Play with Mud and Grow a Garden
Get a little muddy and celebrate International Mud Day (June 29) with an easy and wonderfully mucky gardening project. If you can't wait until June, then so be it! Mud ball gardening helps nature take root in the most extraordinary places. Each package of soil, seed, and compost provides the opportunity for plants to sprout!
Ingredients for a perfect mudball
The idea is to create mud balls that hold their shape so that the seeds stay safely embedded inside when the balls are distributed. That means you need soil that has some clay in it. If you’re using a commercial garden soil mix for this project, you’ll need to add some clay. But if you are digging dirt from your yard for this project, first check and see if it already has a high enough clay content using the soil snake test.
Do the soil snake
Place a tablespoon or so of dirt in your palm, then add a tiny bit of water and mix the soil into a ball. Now roll your palms together to form a soil snake. If the soil holds its snake shape, then it is perfect for this project. If it falls apart easily, you’ll have to add some dry clay (check at your art supply shop or health food store).
What you’ll need
- dry clay
- a little water
1. Combine 2 parts soil, 2 parts compost and 4 parts clay together, mixing well with your hands until crumbly.
2. Sprinkle seeds into mix (approx. 1 part) and mush about some more.
3. Here comes the messy part! Slowly add water a little at a time while mixing. Stop when the mixture looks like cookie dough and will hold together when squished into a ball.
4. Make mud balls approximately 5 cm (2 inches) in diameter. Set aside to dry. Drying may take a day or so. When they are dry, load them into buckets to carry.
3. Wind up, aim, and toss your mud balls into your new garden site! Vacant lots can be invigorated with new life, but you should find out who currently owns it. Make sure to seed on your own property or ask permission first!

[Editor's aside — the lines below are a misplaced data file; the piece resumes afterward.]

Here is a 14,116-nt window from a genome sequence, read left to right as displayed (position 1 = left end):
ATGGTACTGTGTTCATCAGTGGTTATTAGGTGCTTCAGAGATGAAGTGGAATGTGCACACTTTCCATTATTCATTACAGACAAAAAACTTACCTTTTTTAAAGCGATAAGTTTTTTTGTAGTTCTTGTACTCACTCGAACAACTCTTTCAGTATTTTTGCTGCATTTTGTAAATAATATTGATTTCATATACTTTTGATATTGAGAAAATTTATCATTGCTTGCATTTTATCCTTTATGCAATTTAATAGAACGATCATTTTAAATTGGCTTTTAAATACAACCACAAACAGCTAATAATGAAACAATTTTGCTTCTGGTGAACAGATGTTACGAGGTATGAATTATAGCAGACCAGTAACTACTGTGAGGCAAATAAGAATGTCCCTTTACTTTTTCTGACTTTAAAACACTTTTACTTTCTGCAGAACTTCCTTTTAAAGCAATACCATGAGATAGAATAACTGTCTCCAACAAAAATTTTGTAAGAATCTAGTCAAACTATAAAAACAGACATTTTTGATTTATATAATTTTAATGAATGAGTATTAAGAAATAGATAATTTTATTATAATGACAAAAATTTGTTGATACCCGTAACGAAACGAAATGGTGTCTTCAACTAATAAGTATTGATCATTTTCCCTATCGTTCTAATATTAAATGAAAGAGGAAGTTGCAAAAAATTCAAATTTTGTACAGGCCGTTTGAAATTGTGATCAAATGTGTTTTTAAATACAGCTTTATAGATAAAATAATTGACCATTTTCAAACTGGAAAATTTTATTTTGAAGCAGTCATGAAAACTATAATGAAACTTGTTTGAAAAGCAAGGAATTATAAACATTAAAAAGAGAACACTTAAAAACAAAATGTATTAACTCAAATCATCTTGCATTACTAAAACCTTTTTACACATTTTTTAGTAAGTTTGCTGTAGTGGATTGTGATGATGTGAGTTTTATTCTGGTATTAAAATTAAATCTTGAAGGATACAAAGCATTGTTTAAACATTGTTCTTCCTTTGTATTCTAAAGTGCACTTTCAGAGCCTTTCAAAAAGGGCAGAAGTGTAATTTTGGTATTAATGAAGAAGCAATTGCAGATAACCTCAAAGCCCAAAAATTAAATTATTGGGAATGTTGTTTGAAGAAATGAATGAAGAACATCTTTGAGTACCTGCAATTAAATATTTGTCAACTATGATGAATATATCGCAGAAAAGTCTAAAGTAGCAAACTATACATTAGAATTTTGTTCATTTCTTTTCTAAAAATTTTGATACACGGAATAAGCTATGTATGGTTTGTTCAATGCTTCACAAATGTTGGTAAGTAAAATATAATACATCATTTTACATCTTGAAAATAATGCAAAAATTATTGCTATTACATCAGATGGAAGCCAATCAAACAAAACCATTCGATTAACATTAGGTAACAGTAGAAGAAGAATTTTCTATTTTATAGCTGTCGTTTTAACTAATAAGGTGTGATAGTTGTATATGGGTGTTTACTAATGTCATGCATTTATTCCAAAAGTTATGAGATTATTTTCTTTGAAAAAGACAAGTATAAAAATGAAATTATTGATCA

Mud ball gardening fun fact
Wow! Seed balls were first attributed to Japanese gardener Masanobu Fukuoka. He thought children were the perfect seed ball distributers. We agree!
Mud ball seeds tip
Select noninvasive seed species for your mud balls. If you’re unsure, check with your local invasive plant council for seeds to avoid planting alien invaders! Native plant seeds are always a better choice since they are adapted to your specific area. Try anything from wildflower seeds to attract native bees and butterflies, to easy-to-grow veggies like zucchinis, cucumbers, or tomatoes.
Return to the scene
Go back to your guerrilla seeding sites over the coming weeks and see what has sprouted!
Note the results of your seed bombs: Are other creatures using the area? Do you see any insects, birds, or mammals using the new habitat? Did all the mud balls sprout life? Why or why not? Do you think all seeds in nature survive?
For another great day in the mud, try creating a mud kitchen for your little chef in training!
For more ideas on how to give nature a hand, visit Nature Kids BC.